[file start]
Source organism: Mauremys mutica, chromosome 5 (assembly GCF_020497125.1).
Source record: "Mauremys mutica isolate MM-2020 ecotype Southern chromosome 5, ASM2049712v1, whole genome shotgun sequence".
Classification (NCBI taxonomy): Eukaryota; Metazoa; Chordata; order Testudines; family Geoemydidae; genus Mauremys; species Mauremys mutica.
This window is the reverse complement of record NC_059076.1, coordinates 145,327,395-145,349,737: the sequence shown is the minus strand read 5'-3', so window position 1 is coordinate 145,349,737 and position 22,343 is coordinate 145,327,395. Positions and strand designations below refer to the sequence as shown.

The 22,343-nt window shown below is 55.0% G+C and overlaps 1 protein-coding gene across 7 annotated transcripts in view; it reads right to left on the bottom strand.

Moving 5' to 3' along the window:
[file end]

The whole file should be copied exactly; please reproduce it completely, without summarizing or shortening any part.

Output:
Source organism: Mauremys mutica, chromosome 5 (assembly GCF_020497125.1).
Source record: "Mauremys mutica isolate MM-2020 ecotype Southern chromosome 5, ASM2049712v1, whole genome shotgun sequence".
Classification (NCBI taxonomy): Eukaryota; Metazoa; Chordata; order Testudines; family Geoemydidae; genus Mauremys; species Mauremys mutica.
This window is the reverse complement of record NC_059076.1, coordinates 145,327,395-145,349,737: the sequence shown is the minus strand read 5'-3', so window position 1 is coordinate 145,349,737 and position 22,343 is coordinate 145,327,395. Positions and strand designations below refer to the sequence as shown.

The 22,343-nt window shown below is 55.0% G+C and overlaps 1 protein-coding gene across 7 annotated transcripts in view; it reads right to left on the bottom strand.

Moving 5' to 3' along the window: